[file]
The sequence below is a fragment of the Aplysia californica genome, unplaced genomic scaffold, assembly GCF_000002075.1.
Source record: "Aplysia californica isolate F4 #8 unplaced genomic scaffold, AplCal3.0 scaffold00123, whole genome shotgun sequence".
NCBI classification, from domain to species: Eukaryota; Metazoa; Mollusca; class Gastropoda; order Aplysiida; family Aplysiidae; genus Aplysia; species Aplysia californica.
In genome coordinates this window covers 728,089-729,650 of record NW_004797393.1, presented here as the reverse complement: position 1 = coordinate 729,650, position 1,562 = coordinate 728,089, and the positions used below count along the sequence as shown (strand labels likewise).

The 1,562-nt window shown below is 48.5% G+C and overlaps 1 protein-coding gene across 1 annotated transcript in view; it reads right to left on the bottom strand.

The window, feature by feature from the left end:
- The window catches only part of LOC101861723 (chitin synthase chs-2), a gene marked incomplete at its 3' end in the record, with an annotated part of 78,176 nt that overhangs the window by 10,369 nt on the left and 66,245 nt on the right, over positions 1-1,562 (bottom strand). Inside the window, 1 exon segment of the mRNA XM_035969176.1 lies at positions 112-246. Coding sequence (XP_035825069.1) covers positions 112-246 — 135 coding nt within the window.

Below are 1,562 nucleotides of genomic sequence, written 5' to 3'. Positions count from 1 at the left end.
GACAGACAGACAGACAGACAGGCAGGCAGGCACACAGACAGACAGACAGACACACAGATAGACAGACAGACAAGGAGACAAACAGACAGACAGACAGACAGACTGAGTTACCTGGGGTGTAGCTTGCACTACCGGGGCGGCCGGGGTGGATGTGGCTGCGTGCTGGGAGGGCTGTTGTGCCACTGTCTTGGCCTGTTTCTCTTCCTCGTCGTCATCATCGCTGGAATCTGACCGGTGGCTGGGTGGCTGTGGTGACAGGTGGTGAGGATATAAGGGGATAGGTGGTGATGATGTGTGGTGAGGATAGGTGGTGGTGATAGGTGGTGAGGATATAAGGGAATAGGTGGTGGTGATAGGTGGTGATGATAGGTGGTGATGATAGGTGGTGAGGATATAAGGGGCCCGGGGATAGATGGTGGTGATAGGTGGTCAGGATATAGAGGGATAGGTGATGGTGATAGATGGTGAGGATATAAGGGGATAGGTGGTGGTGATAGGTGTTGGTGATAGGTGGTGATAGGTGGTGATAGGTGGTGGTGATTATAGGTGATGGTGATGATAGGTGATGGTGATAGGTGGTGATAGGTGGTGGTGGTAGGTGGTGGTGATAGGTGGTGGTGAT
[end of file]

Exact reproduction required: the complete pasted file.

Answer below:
The sequence below is a fragment of the Aplysia californica genome, unplaced genomic scaffold, assembly GCF_000002075.1.
Source record: "Aplysia californica isolate F4 #8 unplaced genomic scaffold, AplCal3.0 scaffold00123, whole genome shotgun sequence".
NCBI classification, from domain to species: Eukaryota; Metazoa; Mollusca; class Gastropoda; order Aplysiida; family Aplysiidae; genus Aplysia; species Aplysia californica.
In genome coordinates this window covers 728,089-729,650 of record NW_004797393.1, presented here as the reverse complement: position 1 = coordinate 729,650, position 1,562 = coordinate 728,089, and the positions used below count along the sequence as shown (strand labels likewise).

The 1,562-nt window shown below is 48.5% G+C and overlaps 1 protein-coding gene across 1 annotated transcript in view; it reads right to left on the bottom strand.

The window, feature by feature from the left end:
- The window catches only part of LOC101861723 (chitin synthase chs-2), a gene marked incomplete at its 3' end in the record, with an annotated part of 78,176 nt that overhangs the window by 10,369 nt on the left and 66,245 nt on the right, over positions 1-1,562 (bottom strand). Inside the window, 1 exon segment of the mRNA XM_035969176.1 lies at positions 112-246. Coding sequence (XP_035825069.1) covers positions 112-246 — 135 coding nt within the window.

Below are 1,562 nucleotides of genomic sequence, written 5' to 3'. Positions count from 1 at the left end.
GACAGACAGACAGACAGACAGGCAGGCAGGCACACAGACAGACAGACAGACACACAGATAGACAGACAGACAAGGAGACAAACAGACAGACAGACAGACAGACTGAGTTACCTGGGGTGTAGCTTGCACTACCGGGGCGGCCGGGGTGGATGTGGCTGCGTGCTGGGAGGGCTGTTGTGCCACTGTCTTGGCCTGTTTCTCTTCCTCGTCGTCATCATCGCTGGAATCTGACCGGTGGCTGGGTGGCTGTGGTGACAGGTGGTGAGGATATAAGGGGATAGGTGGTGATGATGTGTGGTGAGGATAGGTGGTGGTGATAGGTGGTGAGGATATAAGGGAATAGGTGGTGGTGATAGGTGGTGATGATAGGTGGTGATGATAGGTGGTGAGGATATAAGGGGCCCGGGGATAGATGGTGGTGATAGGTGGTCAGGATATAGAGGGATAGGTGATGGTGATAGATGGTGAGGATATAAGGGGATAGGTGGTGGTGATAGGTGTTGGTGATAGGTGGTGATAGGTGGTGATAGGTGGTGGTGATTATAGGTGATGGTGATGATAGGTGATGGTGATAGGTGGTGATAGGTGGTGGTGGTAGGTGGTGGTGATAGGTGGTGGTGAT